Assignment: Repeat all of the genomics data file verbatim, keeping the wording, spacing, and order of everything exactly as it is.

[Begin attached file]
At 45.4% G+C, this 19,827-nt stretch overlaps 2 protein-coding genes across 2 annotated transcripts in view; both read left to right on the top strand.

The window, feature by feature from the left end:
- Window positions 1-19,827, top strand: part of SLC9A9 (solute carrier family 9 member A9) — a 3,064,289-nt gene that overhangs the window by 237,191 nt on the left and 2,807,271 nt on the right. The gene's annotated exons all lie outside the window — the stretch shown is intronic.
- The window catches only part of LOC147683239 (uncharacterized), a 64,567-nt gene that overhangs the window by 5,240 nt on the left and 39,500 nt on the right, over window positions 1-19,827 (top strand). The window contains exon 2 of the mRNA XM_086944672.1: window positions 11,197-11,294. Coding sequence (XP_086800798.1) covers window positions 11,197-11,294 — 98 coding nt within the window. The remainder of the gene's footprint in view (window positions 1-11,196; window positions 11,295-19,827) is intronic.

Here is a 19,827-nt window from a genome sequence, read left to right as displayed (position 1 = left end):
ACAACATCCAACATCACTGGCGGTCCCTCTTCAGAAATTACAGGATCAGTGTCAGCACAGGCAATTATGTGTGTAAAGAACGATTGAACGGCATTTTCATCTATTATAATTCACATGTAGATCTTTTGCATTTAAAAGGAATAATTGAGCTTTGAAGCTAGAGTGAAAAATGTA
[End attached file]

At 45.4% G+C, this 19,827-nt stretch overlaps 2 protein-coding genes across 2 annotated transcripts in view; both read left to right on the top strand.

The window, feature by feature from the left end:
- Window positions 1-19,827, top strand: part of SLC9A9 (solute carrier family 9 member A9) — a 3,064,289-nt gene that overhangs the window by 237,191 nt on the left and 2,807,271 nt on the right. The gene's annotated exons all lie outside the window — the stretch shown is intronic.
- The window catches only part of LOC147683239 (uncharacterized), a 64,567-nt gene that overhangs the window by 5,240 nt on the left and 39,500 nt on the right, over window positions 1-19,827 (top strand). The window contains exon 2 of the mRNA XM_086944672.1: window positions 11,197-11,294. Coding sequence (XP_086800798.1) covers window positions 11,197-11,294 — 98 coding nt within the window. The remainder of the gene's footprint in view (window positions 1-11,196; window positions 11,295-19,827) is intronic.

Here is a 19,827-nt window from a genome sequence, read left to right as displayed (position 1 = left end):
ACAACATCCAACATCACTGGCGGTCCCTCTTCAGAAATTACAGGATCAGTGTCAGCACAGGCAATTATGTGTGTAAAGAACGATTGAACGGCATTTTCATCTATTATAATTCACATGTAGATCTTTTGCATTTAAAAGGAATAATTGAGCTTTGAAGCTAGAGTGAAAAATGTA